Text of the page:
So You Want to Play the Ukelele
From left to right: concert cigar box, concert banjolele, concert electric, and standard tenor. Photo by David Peterson

So You Want to Play the Ukelele

About The Author

David Peterson, Assistant Editor
David is a self-proclaimed movie snob and social vagabond of the obscure. In his spare time he enjoys referencing books that no one has read and watching movies that no one understands. It is rumored that his beard once poured sugar into the gas tank of Chuck Norris’s car.

If you have tried with little success to learn to play the guitar or another stringed instrument, the ukulele may be for you. This four-stringed fun factory is quick and easy to learn, but before you rush out to buy your first ukulele there are few things that you should know.

The most important thing is that they come in many sizes. When most people think of the ukulele they automatically think of a small instrument that is about 21 inches long. In fact, there are four sizes that you have to choose from, so if you have large clumsy hands don’t give up your uke dreams yet.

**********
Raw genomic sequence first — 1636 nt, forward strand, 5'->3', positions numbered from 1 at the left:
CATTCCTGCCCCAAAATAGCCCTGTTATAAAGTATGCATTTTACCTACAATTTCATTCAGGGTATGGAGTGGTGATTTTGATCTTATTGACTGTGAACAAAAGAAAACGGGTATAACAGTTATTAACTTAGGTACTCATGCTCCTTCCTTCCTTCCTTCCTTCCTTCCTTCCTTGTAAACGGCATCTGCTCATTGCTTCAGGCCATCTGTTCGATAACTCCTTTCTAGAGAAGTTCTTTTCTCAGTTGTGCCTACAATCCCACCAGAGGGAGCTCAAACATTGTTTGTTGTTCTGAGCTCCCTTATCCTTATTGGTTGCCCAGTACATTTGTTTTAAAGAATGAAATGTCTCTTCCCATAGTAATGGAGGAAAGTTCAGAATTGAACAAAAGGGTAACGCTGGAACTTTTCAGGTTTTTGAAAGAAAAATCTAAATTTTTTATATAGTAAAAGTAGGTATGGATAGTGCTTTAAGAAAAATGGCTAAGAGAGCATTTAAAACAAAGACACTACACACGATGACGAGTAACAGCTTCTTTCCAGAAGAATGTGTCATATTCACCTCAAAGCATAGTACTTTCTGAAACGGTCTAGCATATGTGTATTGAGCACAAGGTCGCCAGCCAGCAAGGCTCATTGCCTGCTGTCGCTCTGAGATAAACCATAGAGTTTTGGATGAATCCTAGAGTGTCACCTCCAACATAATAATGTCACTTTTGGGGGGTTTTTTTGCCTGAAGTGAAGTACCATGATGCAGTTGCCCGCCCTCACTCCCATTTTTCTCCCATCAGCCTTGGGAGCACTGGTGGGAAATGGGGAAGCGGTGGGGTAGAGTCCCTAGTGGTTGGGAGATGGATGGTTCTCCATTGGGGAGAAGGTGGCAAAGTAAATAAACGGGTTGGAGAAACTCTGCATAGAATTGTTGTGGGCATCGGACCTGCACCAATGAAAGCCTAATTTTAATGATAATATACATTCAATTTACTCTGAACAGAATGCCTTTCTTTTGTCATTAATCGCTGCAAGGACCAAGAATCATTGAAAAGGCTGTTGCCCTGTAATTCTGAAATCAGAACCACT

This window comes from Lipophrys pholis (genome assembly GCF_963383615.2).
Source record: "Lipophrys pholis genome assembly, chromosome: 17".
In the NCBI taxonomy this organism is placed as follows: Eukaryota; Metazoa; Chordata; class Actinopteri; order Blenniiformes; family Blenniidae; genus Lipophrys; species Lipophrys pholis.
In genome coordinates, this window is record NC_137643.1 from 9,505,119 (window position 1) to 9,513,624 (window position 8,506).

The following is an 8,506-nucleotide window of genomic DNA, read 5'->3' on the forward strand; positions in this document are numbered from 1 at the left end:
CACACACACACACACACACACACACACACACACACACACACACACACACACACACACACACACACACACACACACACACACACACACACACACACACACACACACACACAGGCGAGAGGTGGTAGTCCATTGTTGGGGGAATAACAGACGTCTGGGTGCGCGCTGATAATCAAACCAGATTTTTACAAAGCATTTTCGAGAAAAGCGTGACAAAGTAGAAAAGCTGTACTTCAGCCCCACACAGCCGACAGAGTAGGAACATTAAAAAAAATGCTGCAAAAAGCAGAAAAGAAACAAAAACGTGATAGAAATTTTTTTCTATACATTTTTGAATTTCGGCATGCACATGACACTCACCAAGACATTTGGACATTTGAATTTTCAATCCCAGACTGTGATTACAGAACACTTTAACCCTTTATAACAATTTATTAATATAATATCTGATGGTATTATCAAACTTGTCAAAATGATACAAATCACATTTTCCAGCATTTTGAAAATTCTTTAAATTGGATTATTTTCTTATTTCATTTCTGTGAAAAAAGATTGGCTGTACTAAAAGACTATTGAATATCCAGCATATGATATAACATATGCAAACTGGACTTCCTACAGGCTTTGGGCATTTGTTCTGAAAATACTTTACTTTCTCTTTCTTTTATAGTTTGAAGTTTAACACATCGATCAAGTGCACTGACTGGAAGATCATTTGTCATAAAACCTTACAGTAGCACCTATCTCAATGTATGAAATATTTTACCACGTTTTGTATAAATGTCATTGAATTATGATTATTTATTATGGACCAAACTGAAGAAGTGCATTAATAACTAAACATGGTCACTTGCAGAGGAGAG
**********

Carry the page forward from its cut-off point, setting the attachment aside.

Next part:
Soprano, concert, tenor and baritone are the four sizes that you can choose from, with soprano being the smallest and baritone being the largest. Each size also has a different number of frets (tone intervals) giving the soprano the smallest range and the baritone the largest range.

It is important to note that the baritone uke is a whole different beast from the other three. While the standard tuning of the soprano, concert and tenor are GCEA, the baritone is tuned to DGBE. This makes it easier for guitar players to learn since it has the exact same tuning as the bottom four strings of a guitar.

Just like the ukulele comes in different sizes, they also come in many shapes and types of woods. Standard guitar shape and pineapple are by far the most common, but there are hundreds of other shapes out there that are only limited by the builder’s imagination. Wood types can range from plywood on the low end of the price scale, to Hawaiian koa on the high end.

The greatest advice that I could give to anyone taking up this hobby is to buy an instrument that you will want to pick up and play daily. While a $50 soprano might seem like a good idea, it might be a $300 tenor that lights a creative fire in you.

Lastly, something you will hear from seasoned players is that playing the ukulele can be addictive, and that most players that stick with it will inevitable become a uke collector. With so many price points and styles it won’t be long until you’re wondering where your money and wall space went.

The ukulele is easy enough to learn that you can teach yourself and small enough that you can take it anywhere. If you’re willing to take up the mission of spreading fun and happiness, the four-string revolution welcomes you.

What do you think?